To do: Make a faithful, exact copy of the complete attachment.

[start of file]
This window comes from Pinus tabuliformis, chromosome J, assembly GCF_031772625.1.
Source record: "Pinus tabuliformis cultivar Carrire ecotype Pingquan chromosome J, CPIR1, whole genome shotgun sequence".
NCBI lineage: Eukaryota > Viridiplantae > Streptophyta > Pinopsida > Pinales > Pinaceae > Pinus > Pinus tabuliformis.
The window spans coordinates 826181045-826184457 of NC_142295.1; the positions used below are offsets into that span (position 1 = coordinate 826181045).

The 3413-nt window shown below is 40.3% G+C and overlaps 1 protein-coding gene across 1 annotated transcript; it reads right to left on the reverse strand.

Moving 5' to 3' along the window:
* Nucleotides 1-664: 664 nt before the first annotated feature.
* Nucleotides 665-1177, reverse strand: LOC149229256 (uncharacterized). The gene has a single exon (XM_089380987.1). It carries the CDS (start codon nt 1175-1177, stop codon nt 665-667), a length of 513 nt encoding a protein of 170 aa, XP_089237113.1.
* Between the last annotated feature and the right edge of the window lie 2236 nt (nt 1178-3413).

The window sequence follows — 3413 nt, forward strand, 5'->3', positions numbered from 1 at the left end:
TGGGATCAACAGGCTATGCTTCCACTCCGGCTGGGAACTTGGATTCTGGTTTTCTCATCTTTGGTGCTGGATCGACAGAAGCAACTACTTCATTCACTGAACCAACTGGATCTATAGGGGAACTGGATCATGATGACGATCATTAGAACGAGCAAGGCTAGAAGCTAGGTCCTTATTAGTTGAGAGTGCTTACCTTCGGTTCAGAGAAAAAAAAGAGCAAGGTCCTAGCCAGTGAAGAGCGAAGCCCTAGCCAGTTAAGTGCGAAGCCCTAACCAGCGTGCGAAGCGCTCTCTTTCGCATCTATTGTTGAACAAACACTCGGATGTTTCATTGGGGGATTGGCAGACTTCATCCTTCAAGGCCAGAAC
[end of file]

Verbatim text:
This window comes from Pinus tabuliformis, chromosome J, assembly GCF_031772625.1.
Source record: "Pinus tabuliformis cultivar Carrire ecotype Pingquan chromosome J, CPIR1, whole genome shotgun sequence".
NCBI lineage: Eukaryota > Viridiplantae > Streptophyta > Pinopsida > Pinales > Pinaceae > Pinus > Pinus tabuliformis.
The window spans coordinates 826181045-826184457 of NC_142295.1; the positions used below are offsets into that span (position 1 = coordinate 826181045).

The 3413-nt window shown below is 40.3% G+C and overlaps 1 protein-coding gene across 1 annotated transcript; it reads right to left on the reverse strand.

Moving 5' to 3' along the window:
* Nucleotides 1-664: 664 nt before the first annotated feature.
* Nucleotides 665-1177, reverse strand: LOC149229256 (uncharacterized). The gene has a single exon (XM_089380987.1). It carries the CDS (start codon nt 1175-1177, stop codon nt 665-667), a length of 513 nt encoding a protein of 170 aa, XP_089237113.1.
* Between the last annotated feature and the right edge of the window lie 2236 nt (nt 1178-3413).

The window sequence follows — 3413 nt, forward strand, 5'->3', positions numbered from 1 at the left end:
TGGGATCAACAGGCTATGCTTCCACTCCGGCTGGGAACTTGGATTCTGGTTTTCTCATCTTTGGTGCTGGATCGACAGAAGCAACTACTTCATTCACTGAACCAACTGGATCTATAGGGGAACTGGATCATGATGACGATCATTAGAACGAGCAAGGCTAGAAGCTAGGTCCTTATTAGTTGAGAGTGCTTACCTTCGGTTCAGAGAAAAAAAAGAGCAAGGTCCTAGCCAGTGAAGAGCGAAGCCCTAGCCAGTTAAGTGCGAAGCCCTAACCAGCGTGCGAAGCGCTCTCTTTCGCATCTATTGTTGAACAAACACTCGGATGTTTCATTGGGGGATTGGCAGACTTCATCCTTCAAGGCCAGAAC